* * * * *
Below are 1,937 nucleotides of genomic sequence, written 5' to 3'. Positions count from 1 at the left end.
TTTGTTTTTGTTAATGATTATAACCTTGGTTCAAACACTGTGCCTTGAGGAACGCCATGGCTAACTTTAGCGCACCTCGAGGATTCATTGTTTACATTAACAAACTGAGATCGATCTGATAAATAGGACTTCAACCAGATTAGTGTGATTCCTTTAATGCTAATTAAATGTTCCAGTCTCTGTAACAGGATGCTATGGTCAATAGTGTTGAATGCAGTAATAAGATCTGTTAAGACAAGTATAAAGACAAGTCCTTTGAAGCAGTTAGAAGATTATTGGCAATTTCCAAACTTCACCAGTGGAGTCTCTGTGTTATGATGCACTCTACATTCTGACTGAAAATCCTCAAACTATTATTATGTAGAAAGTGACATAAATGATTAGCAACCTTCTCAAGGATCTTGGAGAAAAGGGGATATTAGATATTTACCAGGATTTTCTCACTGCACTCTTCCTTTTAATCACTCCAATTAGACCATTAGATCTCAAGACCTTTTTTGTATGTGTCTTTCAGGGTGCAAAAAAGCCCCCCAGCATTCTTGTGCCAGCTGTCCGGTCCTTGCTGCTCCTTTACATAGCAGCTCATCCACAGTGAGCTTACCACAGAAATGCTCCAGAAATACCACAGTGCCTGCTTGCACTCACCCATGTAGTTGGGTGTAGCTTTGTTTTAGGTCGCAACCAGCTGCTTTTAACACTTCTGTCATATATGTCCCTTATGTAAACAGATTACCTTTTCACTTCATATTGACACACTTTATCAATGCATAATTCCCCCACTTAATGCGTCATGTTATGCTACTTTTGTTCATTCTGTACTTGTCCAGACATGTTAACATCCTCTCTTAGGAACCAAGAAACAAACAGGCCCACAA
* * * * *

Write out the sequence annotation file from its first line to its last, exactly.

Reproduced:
Below are 1,937 nucleotides of genomic sequence, written 5' to 3'. Positions count from 1 at the left end.
TTTGTTTTTGTTAATGATTATAACCTTGGTTCAAACACTGTGCCTTGAGGAACGCCATGGCTAACTTTAGCGCACCTCGAGGATTCATTGTTTACATTAACAAACTGAGATCGATCTGATAAATAGGACTTCAACCAGATTAGTGTGATTCCTTTAATGCTAATTAAATGTTCCAGTCTCTGTAACAGGATGCTATGGTCAATAGTGTTGAATGCAGTAATAAGATCTGTTAAGACAAGTATAAAGACAAGTCCTTTGAAGCAGTTAGAAGATTATTGGCAATTTCCAAACTTCACCAGTGGAGTCTCTGTGTTATGATGCACTCTACATTCTGACTGAAAATCCTCAAACTATTATTATGTAGAAAGTGACATAAATGATTAGCAACCTTCTCAAGGATCTTGGAGAAAAGGGGATATTAGATATTTACCAGGATTTTCTCACTGCACTCTTCCTTTTAATCACTCCAATTAGACCATTAGATCTCAAGACCTTTTTTGTATGTGTCTTTCAGGGTGCAAAAAAGCCCCCCAGCATTCTTGTGCCAGCTGTCCGGTCCTTGCTGCTCCTTTACATAGCAGCTCATCCACAGTGAGCTTACCACAGAAATGCTCCAGAAATACCACAGTGCCTGCTTGCACTCACCCATGTAGTTGGGTGTAGCTTTGTTTTAGGTCGCAACCAGCTGCTTTTAACACTTCTGTCATATATGTCCCTTATGTAAACAGATTACCTTTTCACTTCATATTGACACACTTTATCAATGCATAATTCCCCCACTTAATGCGTCATGTTATGCTACTTTTGTTCATTCTGTACTTGTCCAGACATGTTAACATCCTCTCTTAGGAACCAAGAAACAAACAGGCCCACAA